As we count down the days to our first International MedTech Forum, we’d like you to meet another Indian Finalist, Nesa MedTech, who will be pitching their idea on Thursday, October 8.
Nesa Medtech is transforming women’s health by developing novel minimally invasive, safe, effective, and uterus-preserving technology to treat uterine fibroids. We talked with their Founder & CEO, Sreekar Kothamachu to learn about their journey.
What was the genesis or inspiration for your idea?
Working for 12+ years in research & development at multi-national medical device companies, I developed experience in taking multiple products from conceptualization to commercialization. I realized that I should use my experience to develop novel medical devices/solutions that have a huge global impact.
But at this stage, it was not clear what problems to work on. So I chose to take a sabbatical at work and spent about 6 months doing clinical observership at various hospitals to identify critical clinical unmet needs.
During this time I came across a woman who was about 35 years old. She had severe quality of life issues from uterine fibroids and had tried taking medications. Unfortunately, it was not effective, and she was recommended for surgery. Since the surgery was very invasive, the patient postponed for a couple of years but as her symptoms worsened she was forced to undergo a hysterectomy. Post-surgery she was in the hospital for more than a week and had been told to rest for a period of six weeks. This forced the patient to withdraw from her career.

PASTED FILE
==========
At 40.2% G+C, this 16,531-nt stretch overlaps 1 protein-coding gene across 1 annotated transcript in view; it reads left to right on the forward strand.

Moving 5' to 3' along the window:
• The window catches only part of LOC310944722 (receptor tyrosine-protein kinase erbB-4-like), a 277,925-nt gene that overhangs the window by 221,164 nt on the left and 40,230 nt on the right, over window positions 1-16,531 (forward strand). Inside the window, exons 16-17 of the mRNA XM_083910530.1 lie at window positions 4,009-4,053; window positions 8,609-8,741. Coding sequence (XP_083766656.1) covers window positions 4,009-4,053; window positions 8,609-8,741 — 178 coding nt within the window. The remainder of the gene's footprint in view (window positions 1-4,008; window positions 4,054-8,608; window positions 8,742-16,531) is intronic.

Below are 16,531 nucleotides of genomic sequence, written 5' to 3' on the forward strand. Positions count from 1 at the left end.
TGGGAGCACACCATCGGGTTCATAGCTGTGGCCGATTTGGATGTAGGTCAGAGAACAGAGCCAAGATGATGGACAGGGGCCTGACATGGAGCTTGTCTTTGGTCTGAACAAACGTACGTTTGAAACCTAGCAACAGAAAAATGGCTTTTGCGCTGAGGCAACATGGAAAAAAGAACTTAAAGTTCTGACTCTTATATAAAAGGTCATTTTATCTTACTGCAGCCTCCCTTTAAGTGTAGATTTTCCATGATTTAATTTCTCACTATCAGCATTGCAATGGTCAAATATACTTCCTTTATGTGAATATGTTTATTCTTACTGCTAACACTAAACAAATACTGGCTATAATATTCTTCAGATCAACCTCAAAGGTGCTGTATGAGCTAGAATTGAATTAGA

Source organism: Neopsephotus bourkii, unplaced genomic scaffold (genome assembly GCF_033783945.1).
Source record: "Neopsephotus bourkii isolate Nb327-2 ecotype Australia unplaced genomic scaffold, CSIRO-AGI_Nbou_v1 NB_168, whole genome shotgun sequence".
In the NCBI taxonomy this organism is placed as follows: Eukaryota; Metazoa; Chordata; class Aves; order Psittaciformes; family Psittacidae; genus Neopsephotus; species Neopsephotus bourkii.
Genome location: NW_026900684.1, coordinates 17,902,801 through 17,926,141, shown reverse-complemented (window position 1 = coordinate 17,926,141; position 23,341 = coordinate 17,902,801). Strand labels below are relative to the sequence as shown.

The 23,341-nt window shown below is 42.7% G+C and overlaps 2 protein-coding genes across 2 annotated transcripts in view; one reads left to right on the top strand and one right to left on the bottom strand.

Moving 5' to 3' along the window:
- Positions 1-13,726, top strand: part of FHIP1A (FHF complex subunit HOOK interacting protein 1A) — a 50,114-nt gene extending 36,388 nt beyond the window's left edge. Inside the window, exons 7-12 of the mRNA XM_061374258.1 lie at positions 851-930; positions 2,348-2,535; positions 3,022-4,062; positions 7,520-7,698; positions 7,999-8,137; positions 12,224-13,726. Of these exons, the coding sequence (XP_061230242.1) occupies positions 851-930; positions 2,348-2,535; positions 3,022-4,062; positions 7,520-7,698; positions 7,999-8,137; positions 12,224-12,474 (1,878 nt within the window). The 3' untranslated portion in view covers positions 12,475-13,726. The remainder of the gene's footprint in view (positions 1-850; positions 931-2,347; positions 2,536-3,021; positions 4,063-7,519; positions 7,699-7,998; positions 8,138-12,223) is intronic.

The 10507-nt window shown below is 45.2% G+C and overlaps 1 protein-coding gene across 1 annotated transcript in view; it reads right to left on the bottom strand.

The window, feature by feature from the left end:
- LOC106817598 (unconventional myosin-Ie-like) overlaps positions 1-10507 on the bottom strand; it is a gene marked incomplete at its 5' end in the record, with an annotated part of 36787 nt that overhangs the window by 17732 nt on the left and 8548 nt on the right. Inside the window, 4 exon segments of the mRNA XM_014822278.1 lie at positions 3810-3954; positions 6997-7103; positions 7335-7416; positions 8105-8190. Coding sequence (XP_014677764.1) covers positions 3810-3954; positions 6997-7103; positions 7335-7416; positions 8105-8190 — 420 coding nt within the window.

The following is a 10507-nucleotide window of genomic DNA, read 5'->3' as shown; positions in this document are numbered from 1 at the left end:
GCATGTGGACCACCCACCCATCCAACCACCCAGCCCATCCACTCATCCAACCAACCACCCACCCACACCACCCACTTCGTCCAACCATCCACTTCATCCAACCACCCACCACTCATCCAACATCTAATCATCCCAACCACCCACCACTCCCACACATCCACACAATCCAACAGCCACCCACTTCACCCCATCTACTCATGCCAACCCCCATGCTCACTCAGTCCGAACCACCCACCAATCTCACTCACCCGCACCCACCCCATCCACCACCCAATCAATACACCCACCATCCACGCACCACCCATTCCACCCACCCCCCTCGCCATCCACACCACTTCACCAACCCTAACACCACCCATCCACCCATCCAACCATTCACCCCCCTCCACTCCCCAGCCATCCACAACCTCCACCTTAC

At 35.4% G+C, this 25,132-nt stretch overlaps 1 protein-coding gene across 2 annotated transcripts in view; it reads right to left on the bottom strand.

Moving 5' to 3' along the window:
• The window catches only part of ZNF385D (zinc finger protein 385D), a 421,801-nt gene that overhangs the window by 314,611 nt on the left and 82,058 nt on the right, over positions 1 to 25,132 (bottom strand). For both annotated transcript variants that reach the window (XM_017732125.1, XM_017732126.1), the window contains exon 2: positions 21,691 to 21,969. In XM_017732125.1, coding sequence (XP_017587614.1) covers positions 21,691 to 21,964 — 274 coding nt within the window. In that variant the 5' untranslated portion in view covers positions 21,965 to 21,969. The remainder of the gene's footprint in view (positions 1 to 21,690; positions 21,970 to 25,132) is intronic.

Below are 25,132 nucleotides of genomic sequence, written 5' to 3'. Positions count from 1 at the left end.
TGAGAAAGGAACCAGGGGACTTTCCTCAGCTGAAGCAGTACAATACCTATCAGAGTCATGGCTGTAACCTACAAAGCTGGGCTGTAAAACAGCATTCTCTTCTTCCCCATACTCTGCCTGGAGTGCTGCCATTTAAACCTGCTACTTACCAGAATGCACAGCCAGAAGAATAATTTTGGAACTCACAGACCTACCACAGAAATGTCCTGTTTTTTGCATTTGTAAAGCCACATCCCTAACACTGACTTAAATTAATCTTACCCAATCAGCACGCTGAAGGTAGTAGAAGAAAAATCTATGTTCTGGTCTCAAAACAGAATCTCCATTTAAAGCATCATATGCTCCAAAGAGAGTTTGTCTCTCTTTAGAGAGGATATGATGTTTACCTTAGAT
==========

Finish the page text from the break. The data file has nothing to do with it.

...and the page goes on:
When I understood more about the problem I realized many of my friends and family were undergoing the same situation. Statistics on the number of women suffering from uterine fibroids were shocking. Fibroids is referred to as a “silent public health problem in women,” as it has a significant socio-economic burden higher than breast and cervical cancers.
This led to me and my team to develop less-invasive solutions with the assurance of safety and efficacy to treat uterine fibroids.
What are the most significant (non-funding-related) barriers you’ve faced and overcome?
Initially, when we started the product development activities we started to question certain age-old practices in current surgical procedures which lead to subjectivity in the outcomes of the treatment.
Our goal was to develop a solution leveraging the existing infrastructure in the hospital. More importantly, we aimed to deliver objective, safe and effective treatment without altering the clinicians’ current workflow. This was very challenging, which lead our team to develop more than ten different versions of prototypes and validate them for efficacy with clinicians.
Can you share a “Eureka!” moment—a breakthrough in the development of your idea?
We have had multiple moments of breakthrough in the journey. But one of the greatest landmark moments was when we executed our first “in humans” where we ascertained the functionality of our solution in patients.
We wish Nesa Medtech luck in the first-ever International MedTech Forum!